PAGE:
John Wycliffe was born in 1328. His birth city is believed to be the factory village of modern-day Hipswell, in the North Riding of Yorkshire/ England, although historians have not been able to completely ascertain such information.1William Dallmann, John Wiclif. Concordia Theological Quarterly XI (St. Louis: 1907), 41.

He received his early education close to his home. It is not clear when he first came to Oxford University, but in 1345, he was already there, having kept himself closely connected to it until almost the end of his life.

John Wycliffe by Thomas Kirby, 1827

Wycliffe was an English scholastic philosopher, theologian, preacher, reformer and university teacher, who left his mark in the history of the Christianity as one of the first dissidents from the Roman Catholic Church. Wycliffe was an earlier reformer born centuries before the peak of the Protestant Reformation, having defended some of the key ideals would later constitute the flag of such religious movement.

Wycliffe was one of the earliest opponents of papal authority and influence on secular matters. He was also one of the first proponents of translating existing Bible texts so that God’s word would become more widely available to the lay people. In fact, he was responsible for the first translation of Jerome’s Latin translation of the Bible (the so-called Vulgate) to an early ancestor of the modern English language (labeled by linguistics as Middle-term English).

Similarly to the great impact that Luther’s Bible translation had on the development of the German language, the clarity, beauty, and strength of Wycliffe’s translation also significantly influenced the early development of the English language as well as later English bible translations, such as the classic King James Version.

Wycliffe’s Early Oxford Years

During his period in Oxford, Wycliffe developed several theoretical essays on Logic, Epistemology, Metaphysics, and Scholastic Theology. It has already been suggested that such early academic years may have played a significant role in consolidating Wycliffe’s beliefs, being crucial to the later development of his social, religious and political positions in strong defiance of the Catholic Church. In his biography of Wycliffe, Lahey, for example, stated that:

It is not easy to connect this vituperative critic of the papacy, the friars, and the fourteenth-century ecclesiastical status quo with the abstractions of scholasticism. Yet Wycliffe’s later public life is incomprehensible without an understanding of his Oxford years.2Stephan E Lahey, John Wyclif Great Medieval Thinkers (Oxford University Press, 2009),  3.
The evidence that Wycliffe re-edited some of his philosophical works in a later period supports the assumption that he has never abandoned his earlier logical and metaphysical interests for exclusive political and reformative ones, as some authors suggest have previously suggested.3Mariateresa Fumagalli Beonio Brocchieri and Stefano Simonetta, John Wyclif: Logica, Politica, Teologia (Firenze: 2003).

Wycliffe on Logics and Metaphysics

In his first book De Logica (1360), Wycliffe explored the fundamentals of Scholastic Theology. Other two works following this same line are Logice continuacia and De Logica, Tractatus Tercius.

In another treatise on Logics called Insolubilia (1365) Wycliffe explored some paradoxical sentences called ‘antinomies’, such as: “This sentence is false.” In this book, Wycliffe deals with some deep questions regarding the existence and validity of such sentences (i.e. Do such sentences say nothing at all, or do they say something simultaneously both false and true?).

The beginning of the Gospel of John in a copy of John Wycliffe’s translation of the Bible. This copy was made in the late 14th century and was pocket sized.

Additionally, in his work De Actibus Anime, Wycliffe explored the nature of ‘universals’ and their ultimate dependence upon God’s mind. In opposition to Plato, who supposed the existence of a distinct realm in which perfect and abstract entities like “Goodness” or “Circularity” existed apart from any substance, for Wycliffe every universal, as part of creation, derived its existence from God, the Creator. In the twentieth century, the theologian Cornelius van Til has recently proposed the same idea, implying a complete contingency of every ‘created being’ upon the ‘Creator’. Such total dependence of ‘creature’ or ‘created realities’ upon the ‘Creator’ has become quite popular in Reformed circles through the expression, ‘Thinking God’s thoughts after Him’. In line with Van Til’s Calvinistic theology, such statements expresses the ultimate contingency of every human thought, action or even historical event upon God’s eternal purpose and predetermination and, therefore, subject to the Creator’s sovereign dispositions.4Cornelius Van Til, A Christian Theory of Knowledge (Philadelphia: P&R. 1969), 271.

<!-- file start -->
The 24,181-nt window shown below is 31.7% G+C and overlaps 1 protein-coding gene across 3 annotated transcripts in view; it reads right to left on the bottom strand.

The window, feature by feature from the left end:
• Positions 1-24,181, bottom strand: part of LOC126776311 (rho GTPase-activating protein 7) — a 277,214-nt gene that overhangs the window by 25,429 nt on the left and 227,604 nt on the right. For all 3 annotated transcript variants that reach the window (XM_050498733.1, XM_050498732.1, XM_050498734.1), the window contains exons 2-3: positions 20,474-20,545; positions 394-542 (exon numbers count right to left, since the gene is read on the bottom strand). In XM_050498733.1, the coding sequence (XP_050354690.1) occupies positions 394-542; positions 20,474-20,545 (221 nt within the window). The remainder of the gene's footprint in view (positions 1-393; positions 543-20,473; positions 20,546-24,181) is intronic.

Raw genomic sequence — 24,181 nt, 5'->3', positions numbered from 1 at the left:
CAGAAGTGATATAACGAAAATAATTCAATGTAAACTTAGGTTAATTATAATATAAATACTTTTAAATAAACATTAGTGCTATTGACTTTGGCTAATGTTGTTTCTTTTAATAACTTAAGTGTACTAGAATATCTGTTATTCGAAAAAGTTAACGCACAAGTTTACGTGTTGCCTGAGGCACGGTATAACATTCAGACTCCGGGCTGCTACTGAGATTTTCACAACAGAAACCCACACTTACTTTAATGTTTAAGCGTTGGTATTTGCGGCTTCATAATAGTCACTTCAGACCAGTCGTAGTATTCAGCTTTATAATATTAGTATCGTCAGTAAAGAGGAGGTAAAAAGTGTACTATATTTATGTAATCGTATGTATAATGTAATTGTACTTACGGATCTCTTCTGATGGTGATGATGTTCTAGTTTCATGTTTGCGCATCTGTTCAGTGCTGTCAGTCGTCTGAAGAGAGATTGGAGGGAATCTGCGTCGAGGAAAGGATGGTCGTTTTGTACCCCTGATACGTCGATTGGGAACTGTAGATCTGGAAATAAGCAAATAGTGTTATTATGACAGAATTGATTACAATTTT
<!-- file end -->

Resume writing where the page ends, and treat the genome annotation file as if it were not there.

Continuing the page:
It is worth remembering that even when Wycliffe writes about pure Logic, his interests are not on the Philosophy of Language or on formal reasoning by itself, but ultimately on the ontological and theological implications of such questions. For Wycliffe, therefore, the syllogistic logic explored in his essays is not an ultimate goal on itself, but rather a means in order to achieve a better understanding of higher and more profound theological issues. In his own words:

Certain people who love God’s law have persuaded me to compose a reliable treatise aimed at making plain the logic of the Holy Scripture. For in view of the fact that many people go into logic having imagined that they would thereby come to know God’s law better, and then, because of the tasteless concoction of pagan terms in every analysis or proof of propositions, because of the emptiness of the enterprise, they abandon it, I propose to sharpen the minds of the faithful by introducing analyses and proofs of propositions that are to be drawn from the Scriptures.5Lahey, 9.

Having such a ‘God-centered’ approach to his speculative and theoretical investigations, it seems clear that logic and philosophy of language were only captivating to Wycliffe because they ultimately point toward the Creator of such complex realities. For him, one should study Logic in order to better understand the human mind because, as taught by the Scriptures, human thoughts, feelings and actions bear God’s image and likeness. The scholar’s goal should, therefore, consist in unveiling the mysteries of the human mind with the ultimate theological purpose of better knowing God.